+ “A vision of cultural homogeneity that seeks to deflect attention away from or even excuse the oppressive, dehumanizing impact of white supremacy on the lives of black people by suggesting black people are racist too indicates that the culture remains ignorant of what racism really is and how it works. It shows that people are in denial. Why is it so difficult for many white folks to understand that racism is oppressive not because white folks have prejudicial feelings about blacks (they could have such feelings and leave us alone) but because it is a system that promotes domination and subjugation?” (killing rage: Ending Racism)
+ “It is necessary for us to remember, as we think critically about domination, that we all have the capacity to act in ways that oppress, dominate, wound (whether or not that power is institutionalized). It is necessary to remember that it is first the potential oppressor within that we must resist—the potential victim within that we must rescue—otherwise we cannot hope for an end to domination, for liberation.” (Feminism: A Transformational Politic)
+ “We have to constantly critique imperialist white supremacist patriarchal culture because it is normalized by mass media and rendered unproblematic.” (Homegrown: Engaged Cultural Criticism)
+ “Justice demands integrity. It’s to have a moral universe — not only know what is right or wrong but to put things in perspective, weigh things. Justice is different from violence and retribution; it requires complex accounting.”
+ “Dominator culture has tried to keep us all afraid, to make us choose safety instead of risk, sameness instead of diversity. Moving through that fear, finding out what connects us, revelling in our differences; this is the process that brings us closer, that gives us a world of shared values, of meaningful community.” (Teaching Community: A Pedagogy of Hope)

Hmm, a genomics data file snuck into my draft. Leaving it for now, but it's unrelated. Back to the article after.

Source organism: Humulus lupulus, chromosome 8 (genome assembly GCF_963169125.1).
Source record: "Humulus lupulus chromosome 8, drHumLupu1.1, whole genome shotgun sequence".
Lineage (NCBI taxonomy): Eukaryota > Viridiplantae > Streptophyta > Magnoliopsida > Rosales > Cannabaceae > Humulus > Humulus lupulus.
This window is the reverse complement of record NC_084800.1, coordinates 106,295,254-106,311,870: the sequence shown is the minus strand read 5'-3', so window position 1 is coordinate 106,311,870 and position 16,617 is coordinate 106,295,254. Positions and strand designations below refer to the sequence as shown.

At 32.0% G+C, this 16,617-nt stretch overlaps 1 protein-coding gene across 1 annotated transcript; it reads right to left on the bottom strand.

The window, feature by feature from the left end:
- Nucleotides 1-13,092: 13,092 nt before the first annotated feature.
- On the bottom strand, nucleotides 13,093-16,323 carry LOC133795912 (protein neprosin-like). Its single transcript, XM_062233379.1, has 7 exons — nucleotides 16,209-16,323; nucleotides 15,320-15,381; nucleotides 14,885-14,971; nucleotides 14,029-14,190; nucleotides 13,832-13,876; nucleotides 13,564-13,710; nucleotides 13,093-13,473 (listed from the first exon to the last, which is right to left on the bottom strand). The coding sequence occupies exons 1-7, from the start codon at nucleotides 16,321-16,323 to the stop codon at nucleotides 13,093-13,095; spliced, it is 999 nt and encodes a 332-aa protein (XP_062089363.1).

+ “The process begins with the individual woman’s acceptance that American women, without exception, are socialized to be racist, classist and sexist, in varying degrees, and that labeling ourselves feminists does not change the fact that we must consciously work to rid ourselves of the legacy of negative socialization.” (Ain’t I a Woman: Black Women and Feminism)
+ “All too often we think of community in terms of being with folks like ourselves: the same class, same race, same ethnicity, same social standing and the like..I think we need to be wary: we need to work against the danger of evoking something that we don’t challenge ourselves to actually practice.” (Teaching Community: A Pedagogy of Hope)
+ “We are all suffering. When black males are in pain we are all in pain.” (We Real Cool: Black Men and Masculinity)